PPP Loan Recipients: It Is Critical to Ensure Your Publicly-Available Data Is Accurate and That You Are Prepared to Respond to Government Investigations
In the past few weeks the Small Business Administration (SBA) and Department of the Treasury have released detailed loan-level Paycheck Protection Program (PPP) data to the public. The data is available through Treasury’s website here. The published information includes loan amounts, borrower names, addresses, jobs supported, industry codes and related information regarding PPP borrowers.
Not surprisingly, the published data contains errors that have been identified by media outlets and borrowers. Given the scrutiny that this information has and will continue to receive it is advisable to check your information for any potential errors and begin the process of correcting the record. The areas of particular attention should be the loan amount, employer size, and NAICS industry code assigned as these will implicate loan forgiveness. Left incorrect these errors may result in reputational damage or cause unnecessary financial risk.
The SBA’s previous guidance, “Paycheck Protection (PPP) Loan Data-Key Aspects,” and accompanying press release, make clear that it will automatically review all loans with a loan value over $2 million. Thus, if you took a PPP loan below the $2 million threshold, but your loan is identified as one exceeding $2 million it may draw unnecessary scrutiny. Likewise, employer size and certain NAICS are treated differently for purposes of loan forgiveness so this data should be confirmed as well.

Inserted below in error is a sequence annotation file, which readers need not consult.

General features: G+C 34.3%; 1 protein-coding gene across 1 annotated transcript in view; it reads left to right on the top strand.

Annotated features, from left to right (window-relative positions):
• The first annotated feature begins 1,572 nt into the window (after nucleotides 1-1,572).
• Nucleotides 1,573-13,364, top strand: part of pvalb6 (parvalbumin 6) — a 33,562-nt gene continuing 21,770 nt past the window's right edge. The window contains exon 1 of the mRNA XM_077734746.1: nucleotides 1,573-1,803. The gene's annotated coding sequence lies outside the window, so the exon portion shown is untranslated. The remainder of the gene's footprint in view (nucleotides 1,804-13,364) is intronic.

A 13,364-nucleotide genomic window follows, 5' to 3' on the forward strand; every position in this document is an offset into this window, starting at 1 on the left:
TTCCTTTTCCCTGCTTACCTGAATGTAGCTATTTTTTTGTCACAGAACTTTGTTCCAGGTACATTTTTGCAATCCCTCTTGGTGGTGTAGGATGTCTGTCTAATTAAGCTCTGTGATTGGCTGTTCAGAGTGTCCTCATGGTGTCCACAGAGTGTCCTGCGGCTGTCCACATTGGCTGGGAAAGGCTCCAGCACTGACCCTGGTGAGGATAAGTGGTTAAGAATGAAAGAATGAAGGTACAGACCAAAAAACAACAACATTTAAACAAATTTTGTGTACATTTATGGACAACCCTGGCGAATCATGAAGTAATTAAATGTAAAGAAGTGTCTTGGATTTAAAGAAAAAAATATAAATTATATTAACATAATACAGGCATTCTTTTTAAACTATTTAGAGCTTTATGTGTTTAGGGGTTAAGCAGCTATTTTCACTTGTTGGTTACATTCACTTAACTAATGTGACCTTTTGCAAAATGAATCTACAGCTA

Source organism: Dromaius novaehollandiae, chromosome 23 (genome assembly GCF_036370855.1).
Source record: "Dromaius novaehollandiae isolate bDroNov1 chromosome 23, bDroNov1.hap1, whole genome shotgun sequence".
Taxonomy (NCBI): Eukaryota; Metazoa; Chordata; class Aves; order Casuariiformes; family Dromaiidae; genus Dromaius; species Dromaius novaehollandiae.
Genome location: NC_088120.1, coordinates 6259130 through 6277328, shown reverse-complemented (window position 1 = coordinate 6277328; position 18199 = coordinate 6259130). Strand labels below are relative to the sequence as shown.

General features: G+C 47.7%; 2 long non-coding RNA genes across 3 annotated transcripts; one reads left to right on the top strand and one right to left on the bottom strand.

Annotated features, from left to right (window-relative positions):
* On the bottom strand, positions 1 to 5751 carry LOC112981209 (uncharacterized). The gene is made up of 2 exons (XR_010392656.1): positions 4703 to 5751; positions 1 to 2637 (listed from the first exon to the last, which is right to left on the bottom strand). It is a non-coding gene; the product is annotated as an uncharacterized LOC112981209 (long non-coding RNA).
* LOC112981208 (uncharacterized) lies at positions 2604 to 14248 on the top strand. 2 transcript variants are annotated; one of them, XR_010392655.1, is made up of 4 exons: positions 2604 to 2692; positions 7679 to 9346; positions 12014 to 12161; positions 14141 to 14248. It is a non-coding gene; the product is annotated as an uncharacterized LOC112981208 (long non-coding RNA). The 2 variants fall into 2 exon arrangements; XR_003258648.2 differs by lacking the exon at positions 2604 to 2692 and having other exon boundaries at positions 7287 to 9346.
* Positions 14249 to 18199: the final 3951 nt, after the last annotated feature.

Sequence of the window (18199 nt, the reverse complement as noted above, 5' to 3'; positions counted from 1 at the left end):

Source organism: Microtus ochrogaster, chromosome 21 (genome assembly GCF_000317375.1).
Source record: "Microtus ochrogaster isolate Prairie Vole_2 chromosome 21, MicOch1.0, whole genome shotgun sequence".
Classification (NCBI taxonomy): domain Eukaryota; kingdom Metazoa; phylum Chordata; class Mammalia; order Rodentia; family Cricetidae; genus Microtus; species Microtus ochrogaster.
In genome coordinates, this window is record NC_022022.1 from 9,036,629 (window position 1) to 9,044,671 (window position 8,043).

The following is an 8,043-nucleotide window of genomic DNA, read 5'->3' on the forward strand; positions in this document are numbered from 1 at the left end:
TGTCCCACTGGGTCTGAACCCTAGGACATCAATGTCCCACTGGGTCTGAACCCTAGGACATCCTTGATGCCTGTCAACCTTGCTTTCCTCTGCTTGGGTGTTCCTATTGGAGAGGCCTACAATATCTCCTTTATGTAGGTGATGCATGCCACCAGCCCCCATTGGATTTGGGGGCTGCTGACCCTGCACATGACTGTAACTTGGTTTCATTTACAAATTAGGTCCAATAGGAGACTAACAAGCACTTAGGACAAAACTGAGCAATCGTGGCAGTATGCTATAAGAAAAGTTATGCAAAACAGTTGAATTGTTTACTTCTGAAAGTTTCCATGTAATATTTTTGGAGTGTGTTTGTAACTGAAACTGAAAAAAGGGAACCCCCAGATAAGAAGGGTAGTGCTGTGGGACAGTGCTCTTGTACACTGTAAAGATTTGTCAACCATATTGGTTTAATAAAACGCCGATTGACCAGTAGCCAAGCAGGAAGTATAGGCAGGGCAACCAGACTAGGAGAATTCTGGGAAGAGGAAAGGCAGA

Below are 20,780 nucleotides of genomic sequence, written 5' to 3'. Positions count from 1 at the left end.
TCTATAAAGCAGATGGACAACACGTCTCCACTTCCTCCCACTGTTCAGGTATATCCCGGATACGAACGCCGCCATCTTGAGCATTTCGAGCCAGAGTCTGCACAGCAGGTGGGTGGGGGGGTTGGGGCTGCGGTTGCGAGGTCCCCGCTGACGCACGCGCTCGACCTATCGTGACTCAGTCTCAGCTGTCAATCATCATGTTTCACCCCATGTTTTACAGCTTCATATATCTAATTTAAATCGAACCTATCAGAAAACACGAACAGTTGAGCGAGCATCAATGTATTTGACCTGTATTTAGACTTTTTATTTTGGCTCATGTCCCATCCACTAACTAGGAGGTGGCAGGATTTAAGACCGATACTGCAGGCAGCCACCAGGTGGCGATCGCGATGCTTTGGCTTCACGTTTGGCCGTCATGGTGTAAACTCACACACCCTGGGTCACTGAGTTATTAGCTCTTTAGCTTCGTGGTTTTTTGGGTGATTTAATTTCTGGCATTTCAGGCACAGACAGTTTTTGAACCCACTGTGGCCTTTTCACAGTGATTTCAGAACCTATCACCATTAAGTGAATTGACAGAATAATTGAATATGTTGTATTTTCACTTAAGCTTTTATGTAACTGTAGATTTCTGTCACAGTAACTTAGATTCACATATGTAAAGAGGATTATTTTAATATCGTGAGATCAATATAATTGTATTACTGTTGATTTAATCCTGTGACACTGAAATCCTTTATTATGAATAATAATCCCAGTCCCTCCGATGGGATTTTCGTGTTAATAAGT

In addition to managing forgiveness and publicity in the short term, it may also be necessary to ensure accuracy in preparation for the broader scope of government investigations that are ramping up. For example, the SBA and its inspector general are in the process of reviewing PPP loan eligibility and necessity certifications.
The US Securities and Exchange Commission (SEC) and the US House Select Subcommittee on the Coronavirus Crisis have also sent letters and document requests to PPP loan recipients in response to publicly-available documents and SEC filings seeking to verify compliance with eligibility and spending requirements under the Coronavirus Aid, Relief, and Economic Security (CARES) Act. Moreover, the Department of Justice Criminal Division, Fraud Section, in collaboration with the SBA and IRS, has begun prosecuting loan recipients.
If you have concerns about the accuracy of your PPP loan data or have received notice of a government inquiry, or simply wish to conduct an internal investigation to proactively uncover any potential issues, Bailey & Glasser, LLP is prepared to assist you in navigating you through these legal issues.